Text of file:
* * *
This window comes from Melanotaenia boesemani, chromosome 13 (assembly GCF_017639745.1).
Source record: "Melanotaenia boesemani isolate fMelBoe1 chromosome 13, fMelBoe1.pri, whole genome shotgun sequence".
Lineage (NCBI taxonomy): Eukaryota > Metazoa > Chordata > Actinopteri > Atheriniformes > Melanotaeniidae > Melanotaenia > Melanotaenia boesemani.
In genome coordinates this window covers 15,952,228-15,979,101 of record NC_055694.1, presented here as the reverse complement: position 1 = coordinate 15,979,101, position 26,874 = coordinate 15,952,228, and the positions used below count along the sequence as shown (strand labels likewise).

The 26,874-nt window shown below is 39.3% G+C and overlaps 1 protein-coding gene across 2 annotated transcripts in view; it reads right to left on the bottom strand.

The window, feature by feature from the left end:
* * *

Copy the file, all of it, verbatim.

This window comes from Melanotaenia boesemani, chromosome 13 (assembly GCF_017639745.1).
Source record: "Melanotaenia boesemani isolate fMelBoe1 chromosome 13, fMelBoe1.pri, whole genome shotgun sequence".
Lineage (NCBI taxonomy): Eukaryota > Metazoa > Chordata > Actinopteri > Atheriniformes > Melanotaeniidae > Melanotaenia > Melanotaenia boesemani.
In genome coordinates this window covers 15,952,228-15,979,101 of record NC_055694.1, presented here as the reverse complement: position 1 = coordinate 15,979,101, position 26,874 = coordinate 15,952,228, and the positions used below count along the sequence as shown (strand labels likewise).

The 26,874-nt window shown below is 39.3% G+C and overlaps 1 protein-coding gene across 2 annotated transcripts in view; it reads right to left on the bottom strand.

The window, feature by feature from the left end: